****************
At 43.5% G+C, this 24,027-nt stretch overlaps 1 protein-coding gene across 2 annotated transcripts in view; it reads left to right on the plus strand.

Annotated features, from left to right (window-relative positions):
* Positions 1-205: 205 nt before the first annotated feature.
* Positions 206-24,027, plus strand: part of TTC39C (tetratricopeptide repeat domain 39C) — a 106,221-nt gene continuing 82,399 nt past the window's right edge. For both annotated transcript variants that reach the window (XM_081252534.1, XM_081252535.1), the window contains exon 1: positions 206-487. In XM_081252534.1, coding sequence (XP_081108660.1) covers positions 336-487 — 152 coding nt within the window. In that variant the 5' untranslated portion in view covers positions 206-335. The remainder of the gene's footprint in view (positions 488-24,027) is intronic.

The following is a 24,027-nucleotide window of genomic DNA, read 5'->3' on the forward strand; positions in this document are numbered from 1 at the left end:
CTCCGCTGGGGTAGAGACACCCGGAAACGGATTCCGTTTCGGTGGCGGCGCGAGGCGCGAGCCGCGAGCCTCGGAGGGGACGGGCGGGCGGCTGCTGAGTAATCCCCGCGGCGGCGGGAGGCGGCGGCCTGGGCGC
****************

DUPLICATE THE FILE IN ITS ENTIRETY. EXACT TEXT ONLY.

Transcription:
At 43.5% G+C, this 24,027-nt stretch overlaps 1 protein-coding gene across 2 annotated transcripts in view; it reads left to right on the plus strand.

Annotated features, from left to right (window-relative positions):
* Positions 1-205: 205 nt before the first annotated feature.
* Positions 206-24,027, plus strand: part of TTC39C (tetratricopeptide repeat domain 39C) — a 106,221-nt gene continuing 82,399 nt past the window's right edge. For both annotated transcript variants that reach the window (XM_081252534.1, XM_081252535.1), the window contains exon 1: positions 206-487. In XM_081252534.1, coding sequence (XP_081108660.1) covers positions 336-487 — 152 coding nt within the window. In that variant the 5' untranslated portion in view covers positions 206-335. The remainder of the gene's footprint in view (positions 488-24,027) is intronic.

The following is a 24,027-nucleotide window of genomic DNA, read 5'->3' on the forward strand; positions in this document are numbered from 1 at the left end:
CTCCGCTGGGGTAGAGACACCCGGAAACGGATTCCGTTTCGGTGGCGGCGCGAGGCGCGAGCCGCGAGCCTCGGAGGGGACGGGCGGGCGGCTGCTGAGTAATCCCCGCGGCGGCGGGAGGCGGCGGCCTGGGCGC